I am an HCI researcher with a focus on the applications of immersive technologies such as AR, VR, and MR, as well as artificial intelligence (AI). My primary goal is to better understand and enhance computer-mediated interaction, human perception, and human-AI/human-human collaboration. In my recent work, I have been exploring empathic computing through emotion recognition and manipulated response, as well as AI-enhanced interaction and collaboration in mixed reality (MR) environments.
As a Senior Lecturer at the School of Product Design, University of Canterbury, I also investigate the applications of immersive technologies in collaborative design and examine human-AI interaction and cooperation in games and collaborative work. Prior to my current role, I worked as a Research Fellow at the School of Information Technology and Mathematical Sciences, University of South Australia.
Empathic Computing is a burgeoning research field that seeks to leverage technology to foster greater empathy and understanding between people. Simultaneously, Mixed Reality (MR) technology offers an immersive experience that presents an ideal interface for collaborative endeavours.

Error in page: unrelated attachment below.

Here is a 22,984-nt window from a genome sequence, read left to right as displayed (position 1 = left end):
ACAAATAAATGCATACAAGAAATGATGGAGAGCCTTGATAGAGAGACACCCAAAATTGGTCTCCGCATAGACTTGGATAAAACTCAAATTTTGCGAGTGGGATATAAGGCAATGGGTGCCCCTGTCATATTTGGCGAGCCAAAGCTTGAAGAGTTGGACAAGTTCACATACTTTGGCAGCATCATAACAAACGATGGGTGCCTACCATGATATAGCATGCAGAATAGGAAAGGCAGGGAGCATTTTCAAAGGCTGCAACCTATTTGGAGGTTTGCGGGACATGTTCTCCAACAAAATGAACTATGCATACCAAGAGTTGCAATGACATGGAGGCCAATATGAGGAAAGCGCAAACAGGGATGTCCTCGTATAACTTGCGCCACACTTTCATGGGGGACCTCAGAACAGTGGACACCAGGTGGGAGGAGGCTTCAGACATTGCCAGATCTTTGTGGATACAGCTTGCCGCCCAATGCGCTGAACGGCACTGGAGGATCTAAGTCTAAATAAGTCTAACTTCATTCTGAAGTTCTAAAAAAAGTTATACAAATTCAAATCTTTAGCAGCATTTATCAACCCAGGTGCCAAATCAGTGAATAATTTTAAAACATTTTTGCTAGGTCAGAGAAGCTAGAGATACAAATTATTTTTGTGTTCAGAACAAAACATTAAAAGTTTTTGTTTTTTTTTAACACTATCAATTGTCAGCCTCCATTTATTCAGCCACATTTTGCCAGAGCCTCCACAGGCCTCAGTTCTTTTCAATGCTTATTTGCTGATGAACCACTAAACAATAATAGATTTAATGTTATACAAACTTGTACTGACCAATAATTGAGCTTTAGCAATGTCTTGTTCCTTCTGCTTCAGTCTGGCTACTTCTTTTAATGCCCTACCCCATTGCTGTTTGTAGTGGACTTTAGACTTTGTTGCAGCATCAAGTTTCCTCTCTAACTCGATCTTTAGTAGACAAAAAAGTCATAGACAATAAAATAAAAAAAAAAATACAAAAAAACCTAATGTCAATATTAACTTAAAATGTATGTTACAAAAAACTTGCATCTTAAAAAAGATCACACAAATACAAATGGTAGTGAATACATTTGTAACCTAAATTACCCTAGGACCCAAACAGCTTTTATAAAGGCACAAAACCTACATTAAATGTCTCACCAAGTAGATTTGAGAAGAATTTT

Empathic Mixed Reality
To facilitate Empathic Computing experiences, it involves exploring novel ways to share gaze during remote collaboration between Augmented Reality (AR) and Virtual Reality (VR) environments, utilizing physiological signals to enhance collaborative VR experiences, and facilitating interaction through eye-gaze in VR environments.
My Doctoral Research
Natural Interaction for Augmented Reality
Drawing upon my extensive experience in developing AR and VR systems, one of my favorite projects is G-SIAR, or Gesture-Speech Interface for Augmented Reality, which I developed in 2013. This innovative system allows users to engage in direct manipulation of virtual content using their hands, as well as indirect manipulation through the use of speech and gestures.